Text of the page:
1 post / 0 new
#1 Tue, Dec 20, 2011 - 7:37am
Joined: Dec 11, 2011


Conga mine talks break down again

LIMA (Reuters) -

A new round of talks to end a bitter dispute over Newmont Mining's $4.8 billion Conga gold project in Peru appeared to break down on Monday after the prime minister excluded environmental activists from the mediation effort.

Mayors and the governor of the region of Cajamarca criticized Prime Minister Oscar Valdes for refusing to let Wilfredo Saavedra and other leaders of the Environment Defense Front of Cajamarca participate in the talks.

"What happened is that Valdes wouldn't tolerate more participation," said Gregorio Santos, governor of the region of Cajamarca. "He doesn't want to listen to anybody."

Valdes, a former military officer, was promoted a week ago in a Cabinet shakeup by President Ollanta Humala that critics said would lead to crackdowns on protesters and less willingness to use dialogue to solve hundreds of environmental disputes nationwide.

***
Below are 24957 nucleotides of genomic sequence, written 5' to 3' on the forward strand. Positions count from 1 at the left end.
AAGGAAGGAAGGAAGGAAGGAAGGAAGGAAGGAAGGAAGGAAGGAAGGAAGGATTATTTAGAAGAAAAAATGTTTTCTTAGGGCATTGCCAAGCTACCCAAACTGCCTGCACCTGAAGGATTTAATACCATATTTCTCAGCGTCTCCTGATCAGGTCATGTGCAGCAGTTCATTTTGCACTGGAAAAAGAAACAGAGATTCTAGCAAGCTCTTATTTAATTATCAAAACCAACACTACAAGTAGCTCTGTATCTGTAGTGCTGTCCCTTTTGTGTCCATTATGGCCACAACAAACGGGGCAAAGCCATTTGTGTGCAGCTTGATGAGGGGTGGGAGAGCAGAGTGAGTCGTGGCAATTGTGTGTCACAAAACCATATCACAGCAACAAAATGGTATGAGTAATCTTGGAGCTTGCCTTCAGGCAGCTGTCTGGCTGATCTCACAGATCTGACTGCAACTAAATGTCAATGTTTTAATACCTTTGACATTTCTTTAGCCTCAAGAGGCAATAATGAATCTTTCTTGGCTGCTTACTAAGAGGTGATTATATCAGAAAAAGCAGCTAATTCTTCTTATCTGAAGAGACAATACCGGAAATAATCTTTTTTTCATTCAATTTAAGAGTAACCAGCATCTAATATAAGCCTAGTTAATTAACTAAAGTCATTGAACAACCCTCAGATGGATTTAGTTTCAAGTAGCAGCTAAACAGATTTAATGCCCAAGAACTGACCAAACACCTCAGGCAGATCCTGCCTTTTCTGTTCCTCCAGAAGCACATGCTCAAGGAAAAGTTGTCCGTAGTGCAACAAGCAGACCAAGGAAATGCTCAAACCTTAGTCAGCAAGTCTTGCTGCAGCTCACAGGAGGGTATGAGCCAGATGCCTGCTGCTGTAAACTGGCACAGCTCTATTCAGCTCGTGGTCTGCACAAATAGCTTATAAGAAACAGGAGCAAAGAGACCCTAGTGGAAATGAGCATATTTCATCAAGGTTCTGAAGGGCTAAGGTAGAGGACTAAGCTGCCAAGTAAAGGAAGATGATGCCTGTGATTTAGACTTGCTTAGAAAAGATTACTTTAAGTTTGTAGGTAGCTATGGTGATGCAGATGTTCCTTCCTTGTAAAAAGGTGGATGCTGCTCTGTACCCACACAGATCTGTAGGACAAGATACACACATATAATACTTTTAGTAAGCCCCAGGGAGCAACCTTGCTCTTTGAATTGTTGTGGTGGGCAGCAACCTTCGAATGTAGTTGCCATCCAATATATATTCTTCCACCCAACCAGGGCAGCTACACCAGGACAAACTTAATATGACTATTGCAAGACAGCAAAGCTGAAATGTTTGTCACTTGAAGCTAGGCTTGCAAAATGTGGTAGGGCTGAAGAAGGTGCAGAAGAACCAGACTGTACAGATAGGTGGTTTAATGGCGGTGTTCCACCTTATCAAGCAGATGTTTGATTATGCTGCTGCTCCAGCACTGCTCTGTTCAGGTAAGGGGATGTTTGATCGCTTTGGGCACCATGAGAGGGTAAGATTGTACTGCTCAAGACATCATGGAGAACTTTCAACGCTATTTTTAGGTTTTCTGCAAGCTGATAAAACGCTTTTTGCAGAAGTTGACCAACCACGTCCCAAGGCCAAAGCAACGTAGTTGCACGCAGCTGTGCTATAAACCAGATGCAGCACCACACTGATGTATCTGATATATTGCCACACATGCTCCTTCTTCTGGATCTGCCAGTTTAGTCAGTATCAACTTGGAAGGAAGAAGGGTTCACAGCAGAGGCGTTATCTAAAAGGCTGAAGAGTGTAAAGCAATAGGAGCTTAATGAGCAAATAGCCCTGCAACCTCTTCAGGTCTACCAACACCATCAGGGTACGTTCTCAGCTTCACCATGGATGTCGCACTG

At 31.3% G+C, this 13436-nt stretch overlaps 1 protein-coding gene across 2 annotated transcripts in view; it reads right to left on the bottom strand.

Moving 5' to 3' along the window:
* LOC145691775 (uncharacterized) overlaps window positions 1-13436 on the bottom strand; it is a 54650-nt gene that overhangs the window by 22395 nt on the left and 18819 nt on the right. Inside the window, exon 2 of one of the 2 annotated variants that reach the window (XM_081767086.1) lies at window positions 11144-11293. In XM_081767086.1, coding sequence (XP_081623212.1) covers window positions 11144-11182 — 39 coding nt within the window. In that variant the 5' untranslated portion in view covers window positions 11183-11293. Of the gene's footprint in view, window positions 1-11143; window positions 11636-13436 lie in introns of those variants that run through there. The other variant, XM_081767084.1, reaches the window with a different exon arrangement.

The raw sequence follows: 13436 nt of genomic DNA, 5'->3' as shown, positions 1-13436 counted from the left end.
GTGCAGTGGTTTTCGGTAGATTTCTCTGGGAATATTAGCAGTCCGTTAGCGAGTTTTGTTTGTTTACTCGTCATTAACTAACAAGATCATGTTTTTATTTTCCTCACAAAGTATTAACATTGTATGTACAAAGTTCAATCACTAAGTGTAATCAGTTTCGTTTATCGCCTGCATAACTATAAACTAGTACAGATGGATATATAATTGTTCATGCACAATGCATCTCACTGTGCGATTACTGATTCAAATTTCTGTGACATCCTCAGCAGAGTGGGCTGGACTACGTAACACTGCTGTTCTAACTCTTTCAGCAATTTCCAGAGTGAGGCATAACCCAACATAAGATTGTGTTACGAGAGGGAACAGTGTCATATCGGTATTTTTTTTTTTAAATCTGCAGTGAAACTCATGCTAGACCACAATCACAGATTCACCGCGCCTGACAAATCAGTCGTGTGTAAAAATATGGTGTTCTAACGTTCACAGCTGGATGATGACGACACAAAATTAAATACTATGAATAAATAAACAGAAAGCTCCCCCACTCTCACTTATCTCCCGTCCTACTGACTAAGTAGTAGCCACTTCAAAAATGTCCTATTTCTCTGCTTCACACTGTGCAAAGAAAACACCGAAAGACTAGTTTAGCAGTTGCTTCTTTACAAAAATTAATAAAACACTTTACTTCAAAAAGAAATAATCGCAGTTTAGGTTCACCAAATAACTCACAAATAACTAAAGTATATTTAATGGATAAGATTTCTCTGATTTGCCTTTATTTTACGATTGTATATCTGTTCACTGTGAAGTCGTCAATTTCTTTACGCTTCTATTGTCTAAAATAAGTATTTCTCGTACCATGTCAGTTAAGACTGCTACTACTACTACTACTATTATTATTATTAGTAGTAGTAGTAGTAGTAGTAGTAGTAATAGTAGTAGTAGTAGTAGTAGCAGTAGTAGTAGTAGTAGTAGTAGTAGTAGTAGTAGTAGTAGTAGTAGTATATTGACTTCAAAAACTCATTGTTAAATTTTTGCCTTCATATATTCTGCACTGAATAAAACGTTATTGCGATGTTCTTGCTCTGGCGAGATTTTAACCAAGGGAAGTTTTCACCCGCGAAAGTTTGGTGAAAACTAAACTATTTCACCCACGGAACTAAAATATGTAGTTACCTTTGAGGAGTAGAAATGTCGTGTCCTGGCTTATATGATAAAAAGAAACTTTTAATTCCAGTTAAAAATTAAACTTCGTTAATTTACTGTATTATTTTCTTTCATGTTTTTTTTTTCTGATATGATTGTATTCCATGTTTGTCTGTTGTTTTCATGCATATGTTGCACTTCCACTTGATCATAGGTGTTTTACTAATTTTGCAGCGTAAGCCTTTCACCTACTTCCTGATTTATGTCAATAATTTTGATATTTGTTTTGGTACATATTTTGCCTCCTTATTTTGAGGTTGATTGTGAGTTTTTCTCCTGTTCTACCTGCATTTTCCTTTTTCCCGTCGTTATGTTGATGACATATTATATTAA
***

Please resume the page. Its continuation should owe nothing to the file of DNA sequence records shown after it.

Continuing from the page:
What is taking place in Peru is typical in South America. The local farmers don't want the mines and the pollution it leaves behind. I thought in time we would see more nationalization of mines in these countries, but I believe the locals don't want the mines altogether. They rather have their simple life, good food and clean water than small payoffs and trinkets.

There is a great deal of evidence that these major miners have left a trail of pollution behind them. This is why we see more royalty agreements and increased taxes. The governments are starting to figure out that it is their responsibility to clean up the mine and not the mining corporation.

Regardless, we are going to see more of this sort of activity going forward.

Edited by: SRSrocco on Nov 8, 2014 - 5:02am